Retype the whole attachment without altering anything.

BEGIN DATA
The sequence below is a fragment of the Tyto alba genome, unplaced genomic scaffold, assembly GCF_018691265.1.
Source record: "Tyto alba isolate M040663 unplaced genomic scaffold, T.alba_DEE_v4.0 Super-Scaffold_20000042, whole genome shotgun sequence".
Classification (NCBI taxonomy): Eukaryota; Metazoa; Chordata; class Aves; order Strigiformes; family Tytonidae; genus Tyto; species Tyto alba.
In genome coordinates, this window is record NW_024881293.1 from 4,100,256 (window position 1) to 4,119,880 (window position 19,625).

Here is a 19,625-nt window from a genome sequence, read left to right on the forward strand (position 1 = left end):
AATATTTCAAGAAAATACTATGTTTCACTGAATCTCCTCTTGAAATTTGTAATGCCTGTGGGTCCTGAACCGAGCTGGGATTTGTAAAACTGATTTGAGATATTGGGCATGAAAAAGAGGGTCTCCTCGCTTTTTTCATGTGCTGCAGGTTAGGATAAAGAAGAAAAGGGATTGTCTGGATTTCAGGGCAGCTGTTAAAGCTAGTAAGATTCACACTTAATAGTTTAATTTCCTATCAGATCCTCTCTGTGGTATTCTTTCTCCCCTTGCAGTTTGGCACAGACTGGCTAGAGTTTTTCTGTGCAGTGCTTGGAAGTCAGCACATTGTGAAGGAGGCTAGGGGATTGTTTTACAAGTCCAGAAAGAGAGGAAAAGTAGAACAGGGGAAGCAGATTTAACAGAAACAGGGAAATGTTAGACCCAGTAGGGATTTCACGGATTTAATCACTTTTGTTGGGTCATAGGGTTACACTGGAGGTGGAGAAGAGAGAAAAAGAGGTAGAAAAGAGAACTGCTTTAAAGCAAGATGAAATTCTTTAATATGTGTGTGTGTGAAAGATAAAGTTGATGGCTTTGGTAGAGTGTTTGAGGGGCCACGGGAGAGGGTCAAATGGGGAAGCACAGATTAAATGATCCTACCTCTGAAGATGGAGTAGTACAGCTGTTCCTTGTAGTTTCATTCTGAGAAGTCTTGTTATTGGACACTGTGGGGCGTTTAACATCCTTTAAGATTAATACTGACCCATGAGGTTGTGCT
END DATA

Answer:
The sequence below is a fragment of the Tyto alba genome, unplaced genomic scaffold, assembly GCF_018691265.1.
Source record: "Tyto alba isolate M040663 unplaced genomic scaffold, T.alba_DEE_v4.0 Super-Scaffold_20000042, whole genome shotgun sequence".
Classification (NCBI taxonomy): Eukaryota; Metazoa; Chordata; class Aves; order Strigiformes; family Tytonidae; genus Tyto; species Tyto alba.
In genome coordinates, this window is record NW_024881293.1 from 4,100,256 (window position 1) to 4,119,880 (window position 19,625).

Here is a 19,625-nt window from a genome sequence, read left to right on the forward strand (position 1 = left end):
AATATTTCAAGAAAATACTATGTTTCACTGAATCTCCTCTTGAAATTTGTAATGCCTGTGGGTCCTGAACCGAGCTGGGATTTGTAAAACTGATTTGAGATATTGGGCATGAAAAAGAGGGTCTCCTCGCTTTTTTCATGTGCTGCAGGTTAGGATAAAGAAGAAAAGGGATTGTCTGGATTTCAGGGCAGCTGTTAAAGCTAGTAAGATTCACACTTAATAGTTTAATTTCCTATCAGATCCTCTCTGTGGTATTCTTTCTCCCCTTGCAGTTTGGCACAGACTGGCTAGAGTTTTTCTGTGCAGTGCTTGGAAGTCAGCACATTGTGAAGGAGGCTAGGGGATTGTTTTACAAGTCCAGAAAGAGAGGAAAAGTAGAACAGGGGAAGCAGATTTAACAGAAACAGGGAAATGTTAGACCCAGTAGGGATTTCACGGATTTAATCACTTTTGTTGGGTCATAGGGTTACACTGGAGGTGGAGAAGAGAGAAAAAGAGGTAGAAAAGAGAACTGCTTTAAAGCAAGATGAAATTCTTTAATATGTGTGTGTGTGAAAGATAAAGTTGATGGCTTTGGTAGAGTGTTTGAGGGGCCACGGGAGAGGGTCAAATGGGGAAGCACAGATTAAATGATCCTACCTCTGAAGATGGAGTAGTACAGCTGTTCCTTGTAGTTTCATTCTGAGAAGTCTTGTTATTGGACACTGTGGGGCGTTTAACATCCTTTAAGATTAATACTGACCCATGAGGTTGTGCT